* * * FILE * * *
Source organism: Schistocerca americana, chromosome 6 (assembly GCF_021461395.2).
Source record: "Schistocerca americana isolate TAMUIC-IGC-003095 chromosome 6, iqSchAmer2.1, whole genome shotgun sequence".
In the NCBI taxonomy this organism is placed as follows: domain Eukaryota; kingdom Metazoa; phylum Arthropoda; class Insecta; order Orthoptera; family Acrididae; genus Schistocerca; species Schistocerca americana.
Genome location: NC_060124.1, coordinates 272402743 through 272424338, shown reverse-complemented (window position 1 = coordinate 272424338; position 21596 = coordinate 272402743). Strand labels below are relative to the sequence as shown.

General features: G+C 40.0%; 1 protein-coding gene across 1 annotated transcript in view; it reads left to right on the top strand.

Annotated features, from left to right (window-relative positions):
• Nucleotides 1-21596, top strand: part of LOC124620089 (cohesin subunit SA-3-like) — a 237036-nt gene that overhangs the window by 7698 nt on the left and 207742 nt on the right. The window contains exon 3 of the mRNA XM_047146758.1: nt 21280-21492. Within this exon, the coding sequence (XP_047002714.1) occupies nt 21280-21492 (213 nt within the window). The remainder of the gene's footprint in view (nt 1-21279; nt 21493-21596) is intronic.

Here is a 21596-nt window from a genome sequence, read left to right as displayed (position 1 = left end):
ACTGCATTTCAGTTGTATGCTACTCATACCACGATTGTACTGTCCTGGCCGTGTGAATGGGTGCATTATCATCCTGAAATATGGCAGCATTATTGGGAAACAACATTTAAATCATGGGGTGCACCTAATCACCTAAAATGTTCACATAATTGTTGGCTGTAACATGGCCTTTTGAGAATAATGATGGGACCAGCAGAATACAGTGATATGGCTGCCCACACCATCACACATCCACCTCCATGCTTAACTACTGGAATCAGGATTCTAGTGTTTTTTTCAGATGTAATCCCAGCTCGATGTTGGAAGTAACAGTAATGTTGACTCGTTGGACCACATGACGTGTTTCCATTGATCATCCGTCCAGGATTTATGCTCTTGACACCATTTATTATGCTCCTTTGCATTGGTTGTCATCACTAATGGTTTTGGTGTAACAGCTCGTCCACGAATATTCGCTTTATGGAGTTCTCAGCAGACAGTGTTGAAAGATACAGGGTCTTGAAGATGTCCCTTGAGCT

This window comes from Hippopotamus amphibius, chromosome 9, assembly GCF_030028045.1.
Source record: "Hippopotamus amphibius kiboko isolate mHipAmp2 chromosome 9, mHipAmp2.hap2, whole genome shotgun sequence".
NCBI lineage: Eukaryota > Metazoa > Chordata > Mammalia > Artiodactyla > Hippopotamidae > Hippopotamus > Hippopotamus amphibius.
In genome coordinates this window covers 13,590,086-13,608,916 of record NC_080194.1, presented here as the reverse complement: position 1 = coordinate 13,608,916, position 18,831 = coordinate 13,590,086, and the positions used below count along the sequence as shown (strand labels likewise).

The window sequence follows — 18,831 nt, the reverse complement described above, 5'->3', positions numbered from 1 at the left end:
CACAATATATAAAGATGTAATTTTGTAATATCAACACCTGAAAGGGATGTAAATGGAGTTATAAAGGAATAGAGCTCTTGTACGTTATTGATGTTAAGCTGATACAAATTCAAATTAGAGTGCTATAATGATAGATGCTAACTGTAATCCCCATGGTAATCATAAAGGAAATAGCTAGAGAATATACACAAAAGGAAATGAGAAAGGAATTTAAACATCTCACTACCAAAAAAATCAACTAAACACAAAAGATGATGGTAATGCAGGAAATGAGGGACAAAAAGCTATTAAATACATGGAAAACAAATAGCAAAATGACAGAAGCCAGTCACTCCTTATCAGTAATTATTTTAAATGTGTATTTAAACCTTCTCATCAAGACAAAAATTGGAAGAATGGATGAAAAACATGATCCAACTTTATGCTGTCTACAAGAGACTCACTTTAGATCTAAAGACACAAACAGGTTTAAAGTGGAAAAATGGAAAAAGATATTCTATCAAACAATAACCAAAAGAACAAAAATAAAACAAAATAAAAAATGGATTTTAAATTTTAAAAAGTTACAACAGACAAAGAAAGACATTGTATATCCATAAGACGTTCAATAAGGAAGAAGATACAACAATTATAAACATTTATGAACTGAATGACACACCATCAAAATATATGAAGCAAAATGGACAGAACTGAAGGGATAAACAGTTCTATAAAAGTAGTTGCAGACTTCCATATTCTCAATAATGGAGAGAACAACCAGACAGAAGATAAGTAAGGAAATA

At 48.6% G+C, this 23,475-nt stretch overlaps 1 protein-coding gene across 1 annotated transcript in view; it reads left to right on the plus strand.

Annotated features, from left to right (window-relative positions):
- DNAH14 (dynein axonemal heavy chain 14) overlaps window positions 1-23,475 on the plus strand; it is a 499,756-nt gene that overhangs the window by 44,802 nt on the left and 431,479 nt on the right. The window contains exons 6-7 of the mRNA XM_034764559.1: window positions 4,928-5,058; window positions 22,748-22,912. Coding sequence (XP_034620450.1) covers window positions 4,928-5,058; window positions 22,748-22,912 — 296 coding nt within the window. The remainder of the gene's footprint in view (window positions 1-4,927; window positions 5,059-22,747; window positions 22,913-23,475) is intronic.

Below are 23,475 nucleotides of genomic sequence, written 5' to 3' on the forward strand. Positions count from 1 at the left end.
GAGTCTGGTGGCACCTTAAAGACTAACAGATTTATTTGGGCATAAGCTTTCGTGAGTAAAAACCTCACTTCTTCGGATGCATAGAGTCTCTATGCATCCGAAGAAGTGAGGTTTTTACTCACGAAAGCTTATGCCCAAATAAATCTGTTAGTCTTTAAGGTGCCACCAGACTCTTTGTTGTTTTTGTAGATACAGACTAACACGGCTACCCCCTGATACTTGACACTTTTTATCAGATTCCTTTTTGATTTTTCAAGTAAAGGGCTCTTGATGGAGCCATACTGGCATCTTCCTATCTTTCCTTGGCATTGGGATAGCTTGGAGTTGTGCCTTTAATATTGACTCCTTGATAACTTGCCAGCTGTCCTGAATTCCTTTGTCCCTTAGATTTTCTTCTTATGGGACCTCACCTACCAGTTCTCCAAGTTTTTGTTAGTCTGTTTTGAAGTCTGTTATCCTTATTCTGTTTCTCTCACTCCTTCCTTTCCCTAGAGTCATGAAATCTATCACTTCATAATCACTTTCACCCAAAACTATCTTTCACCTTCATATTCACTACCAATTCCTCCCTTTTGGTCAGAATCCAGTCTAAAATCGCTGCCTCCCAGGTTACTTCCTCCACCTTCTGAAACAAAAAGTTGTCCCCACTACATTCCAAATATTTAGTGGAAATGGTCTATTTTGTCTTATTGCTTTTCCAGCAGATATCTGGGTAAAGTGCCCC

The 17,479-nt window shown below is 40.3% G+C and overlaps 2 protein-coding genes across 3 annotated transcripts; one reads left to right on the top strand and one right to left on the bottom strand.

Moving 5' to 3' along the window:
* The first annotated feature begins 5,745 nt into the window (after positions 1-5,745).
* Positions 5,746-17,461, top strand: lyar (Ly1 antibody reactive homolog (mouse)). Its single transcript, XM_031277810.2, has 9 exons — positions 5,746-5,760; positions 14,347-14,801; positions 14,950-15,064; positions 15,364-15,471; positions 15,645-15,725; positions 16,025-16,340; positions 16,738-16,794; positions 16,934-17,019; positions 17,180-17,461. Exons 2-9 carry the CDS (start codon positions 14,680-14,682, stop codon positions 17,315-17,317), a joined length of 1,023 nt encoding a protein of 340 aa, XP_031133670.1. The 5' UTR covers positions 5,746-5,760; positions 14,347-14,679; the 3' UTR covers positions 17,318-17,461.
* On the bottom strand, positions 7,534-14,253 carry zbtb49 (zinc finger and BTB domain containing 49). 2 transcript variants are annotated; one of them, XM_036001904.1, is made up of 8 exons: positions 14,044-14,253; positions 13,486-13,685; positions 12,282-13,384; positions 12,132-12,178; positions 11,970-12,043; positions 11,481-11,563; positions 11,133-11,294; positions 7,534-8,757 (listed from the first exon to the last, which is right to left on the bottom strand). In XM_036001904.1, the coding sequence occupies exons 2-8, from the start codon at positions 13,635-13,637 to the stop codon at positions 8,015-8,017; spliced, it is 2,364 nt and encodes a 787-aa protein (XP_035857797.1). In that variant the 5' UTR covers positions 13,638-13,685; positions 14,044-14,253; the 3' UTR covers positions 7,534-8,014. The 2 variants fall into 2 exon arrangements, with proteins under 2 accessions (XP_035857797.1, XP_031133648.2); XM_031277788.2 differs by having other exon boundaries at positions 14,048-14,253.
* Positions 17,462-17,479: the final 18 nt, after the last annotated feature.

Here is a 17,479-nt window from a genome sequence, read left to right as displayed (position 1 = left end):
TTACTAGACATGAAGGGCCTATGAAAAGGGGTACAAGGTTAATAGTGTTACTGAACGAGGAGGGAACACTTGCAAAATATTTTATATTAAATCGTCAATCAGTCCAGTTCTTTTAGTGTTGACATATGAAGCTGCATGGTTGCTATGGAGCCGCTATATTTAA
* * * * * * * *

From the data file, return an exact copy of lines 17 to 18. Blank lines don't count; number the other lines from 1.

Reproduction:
Annotated features, from left to right (window-relative positions):
- DNAH14 (dynein axonemal heavy chain 14) overlaps window positions 1-23,475 on the plus strand; it is a 499,756-nt gene that overhangs the window by 44,802 nt on the left and 431,479 nt on the right. The window contains exons 6-7 of the mRNA XM_034764559.1: window positions 4,928-5,058; window positions 22,748-22,912. Coding sequence (XP_034620450.1) covers window positions 4,928-5,058; window positions 22,748-22,912 — 296 coding nt within the window. The remainder of the gene's footprint in view (window positions 1-4,927; window positions 5,059-22,747; window positions 22,913-23,475) is intronic.